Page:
So I launched myself on him, with the appropriate howl, rolling him over on the gravel.
Life may be said to be composed of things that come off and things that don't come off. This thing, unfortunately, was one of the things that didn't come off. From beneath me I heard a shrill cry of, "Oh, it's my sore knee!" And Harold wriggled himself free from the puma's clutches, bellowing dismally. Now, I honestly didn't know he had a sore knee, and, what's more, he knew I didn't know he had a sore knee. According to boy ethics, therefore, his attitude was wrong, sore knee or not, and no apology was due from me. I made half-way advances, however, suggesting we should lie in ambush by the edge of the pond and cut off the ducks as they waddled down in simple, unsuspecting single file; then hunt them as bisons flying scattered over the vast prairie. A fascinating pursuit this, and strictly illicit. But Harold would none of my overtures, and retreated to the house wailing with full lungs.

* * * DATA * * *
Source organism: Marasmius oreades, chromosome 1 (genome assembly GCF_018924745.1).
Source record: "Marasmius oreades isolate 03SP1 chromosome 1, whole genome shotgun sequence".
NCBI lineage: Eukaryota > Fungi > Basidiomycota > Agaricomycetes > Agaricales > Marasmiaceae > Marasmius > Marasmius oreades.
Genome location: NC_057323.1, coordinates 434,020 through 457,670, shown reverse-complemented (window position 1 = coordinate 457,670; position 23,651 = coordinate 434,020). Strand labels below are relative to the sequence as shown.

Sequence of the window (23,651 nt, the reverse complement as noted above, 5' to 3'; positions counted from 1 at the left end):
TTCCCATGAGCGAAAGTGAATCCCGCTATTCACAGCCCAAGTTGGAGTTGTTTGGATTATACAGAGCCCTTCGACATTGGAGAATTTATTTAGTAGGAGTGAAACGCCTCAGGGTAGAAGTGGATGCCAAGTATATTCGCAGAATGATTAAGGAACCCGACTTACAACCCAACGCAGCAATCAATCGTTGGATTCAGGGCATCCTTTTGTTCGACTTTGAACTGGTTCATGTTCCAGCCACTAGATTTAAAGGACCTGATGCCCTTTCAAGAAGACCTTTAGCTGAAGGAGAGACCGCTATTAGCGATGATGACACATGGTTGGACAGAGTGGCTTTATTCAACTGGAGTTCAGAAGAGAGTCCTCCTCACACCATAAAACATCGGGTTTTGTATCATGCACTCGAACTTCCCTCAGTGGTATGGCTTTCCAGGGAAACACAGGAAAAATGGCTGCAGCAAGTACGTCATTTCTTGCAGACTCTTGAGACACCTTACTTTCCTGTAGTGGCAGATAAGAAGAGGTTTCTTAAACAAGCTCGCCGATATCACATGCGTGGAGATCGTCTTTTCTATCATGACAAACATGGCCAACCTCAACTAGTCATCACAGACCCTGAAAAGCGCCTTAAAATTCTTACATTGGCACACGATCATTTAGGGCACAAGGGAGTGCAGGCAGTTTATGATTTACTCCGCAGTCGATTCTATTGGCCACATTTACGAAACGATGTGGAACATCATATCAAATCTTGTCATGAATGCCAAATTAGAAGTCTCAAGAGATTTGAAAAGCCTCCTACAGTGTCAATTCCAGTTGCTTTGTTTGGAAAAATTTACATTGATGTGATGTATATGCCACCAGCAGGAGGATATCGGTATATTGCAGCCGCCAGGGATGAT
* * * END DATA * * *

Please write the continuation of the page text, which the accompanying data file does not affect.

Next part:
Things were getting simply infernal. I struck out blindly for the open country; and even as I made for the gate a shrill voice from a window bade me keep off the flower-beds. When the gate had swung to behind me with a vicious click I felt better, and after ten minutes along the road it began to grow on me that some radical change was needed, that I was in a blind alley, and that this intolerable state of things must somehow cease. All that I could do I had already done. As well-meaning a fellow as ever stepped was pounding along the road that day, with an exceeding sore heart; one who only wished to live and let live, in touch with his fellows, and appreciating what joys life had to offer. What was wanted now was a complete change of environment. Some where in the world, I felt sure, justice and sympathy still resided. There were places called pampas, for instance, that sounded well. League upon league of grass, with just an occasional wild horse, and not a relation within the horizon! To a bruised spirit this seemed a sane and a healing sort of existence. There were other pleasant corners, again, where you dived for pearls and stabbed sharks in the stomach with your big knife. No relations would be likely to come interfering with you when thus blissfully occupied. And yet I did not wish—just yet—to have done with relations entirely. They should be made to feel their position first, to see themselves as they really were, and to wish—when it was too late—that they had behaved more properly.